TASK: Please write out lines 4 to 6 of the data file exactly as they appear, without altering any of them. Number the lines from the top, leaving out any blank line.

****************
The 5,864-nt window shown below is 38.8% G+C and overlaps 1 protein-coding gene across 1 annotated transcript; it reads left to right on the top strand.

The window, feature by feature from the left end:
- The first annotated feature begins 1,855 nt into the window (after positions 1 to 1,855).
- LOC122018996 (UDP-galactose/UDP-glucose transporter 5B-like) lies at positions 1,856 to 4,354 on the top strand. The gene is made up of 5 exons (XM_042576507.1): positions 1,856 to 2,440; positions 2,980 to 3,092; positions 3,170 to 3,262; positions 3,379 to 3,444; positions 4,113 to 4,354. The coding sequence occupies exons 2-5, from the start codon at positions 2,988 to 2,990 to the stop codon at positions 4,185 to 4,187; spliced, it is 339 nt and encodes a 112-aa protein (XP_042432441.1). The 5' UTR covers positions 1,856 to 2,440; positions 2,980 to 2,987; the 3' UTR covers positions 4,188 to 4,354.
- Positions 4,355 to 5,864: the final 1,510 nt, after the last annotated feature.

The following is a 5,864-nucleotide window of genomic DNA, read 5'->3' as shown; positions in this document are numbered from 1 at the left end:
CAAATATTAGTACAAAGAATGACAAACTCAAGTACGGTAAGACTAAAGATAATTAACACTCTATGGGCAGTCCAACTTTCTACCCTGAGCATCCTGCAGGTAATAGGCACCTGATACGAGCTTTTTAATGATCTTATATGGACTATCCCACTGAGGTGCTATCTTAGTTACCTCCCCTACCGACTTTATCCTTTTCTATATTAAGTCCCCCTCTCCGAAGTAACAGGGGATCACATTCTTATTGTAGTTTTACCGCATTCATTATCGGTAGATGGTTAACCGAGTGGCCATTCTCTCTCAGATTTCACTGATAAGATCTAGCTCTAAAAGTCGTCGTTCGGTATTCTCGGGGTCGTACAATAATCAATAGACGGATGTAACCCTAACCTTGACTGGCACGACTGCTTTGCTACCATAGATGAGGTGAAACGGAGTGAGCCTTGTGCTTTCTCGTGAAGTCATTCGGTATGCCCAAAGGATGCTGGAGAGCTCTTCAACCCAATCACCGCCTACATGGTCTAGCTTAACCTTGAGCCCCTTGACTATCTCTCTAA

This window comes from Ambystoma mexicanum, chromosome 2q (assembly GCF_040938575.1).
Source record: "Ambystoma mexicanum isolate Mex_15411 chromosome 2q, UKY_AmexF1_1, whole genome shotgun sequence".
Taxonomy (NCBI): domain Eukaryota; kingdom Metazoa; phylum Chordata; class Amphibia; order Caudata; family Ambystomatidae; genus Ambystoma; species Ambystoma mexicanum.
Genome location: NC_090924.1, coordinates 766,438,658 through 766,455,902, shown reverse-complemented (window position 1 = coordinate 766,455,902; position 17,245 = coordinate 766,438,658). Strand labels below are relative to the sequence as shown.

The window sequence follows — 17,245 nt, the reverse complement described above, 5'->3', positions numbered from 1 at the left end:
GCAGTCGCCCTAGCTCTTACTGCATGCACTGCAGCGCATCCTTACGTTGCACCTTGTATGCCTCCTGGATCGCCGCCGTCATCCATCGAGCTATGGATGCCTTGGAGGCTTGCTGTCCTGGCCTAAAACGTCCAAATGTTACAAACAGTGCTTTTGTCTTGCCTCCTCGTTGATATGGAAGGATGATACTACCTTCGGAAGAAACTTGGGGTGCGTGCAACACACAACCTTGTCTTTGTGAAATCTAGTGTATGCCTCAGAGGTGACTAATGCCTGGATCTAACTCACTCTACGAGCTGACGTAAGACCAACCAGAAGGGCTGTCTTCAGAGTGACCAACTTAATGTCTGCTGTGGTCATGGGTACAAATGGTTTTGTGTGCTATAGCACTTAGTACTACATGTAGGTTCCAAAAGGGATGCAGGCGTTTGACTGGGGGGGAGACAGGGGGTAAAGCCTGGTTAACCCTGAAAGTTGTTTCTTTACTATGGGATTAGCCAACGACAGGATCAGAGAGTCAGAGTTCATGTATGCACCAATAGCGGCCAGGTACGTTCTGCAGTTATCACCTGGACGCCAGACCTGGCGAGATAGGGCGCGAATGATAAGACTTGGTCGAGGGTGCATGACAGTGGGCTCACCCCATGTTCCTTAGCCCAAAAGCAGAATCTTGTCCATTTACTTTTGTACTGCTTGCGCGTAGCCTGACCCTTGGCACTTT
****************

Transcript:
- LOC122018996 (UDP-galactose/UDP-glucose transporter 5B-like) lies at positions 1,856 to 4,354 on the top strand. The gene is made up of 5 exons (XM_042576507.1): positions 1,856 to 2,440; positions 2,980 to 3,092; positions 3,170 to 3,262; positions 3,379 to 3,444; positions 4,113 to 4,354. The coding sequence occupies exons 2-5, from the start codon at positions 2,988 to 2,990 to the stop codon at positions 4,185 to 4,187; spliced, it is 339 nt and encodes a 112-aa protein (XP_042432441.1). The 5' UTR covers positions 1,856 to 2,440; positions 2,980 to 2,987; the 3' UTR covers positions 4,188 to 4,354.
- Positions 4,355 to 5,864: the final 1,510 nt, after the last annotated feature.

The following is a 5,864-nucleotide window of genomic DNA, read 5'->3' as shown; positions in this document are numbered from 1 at the left end: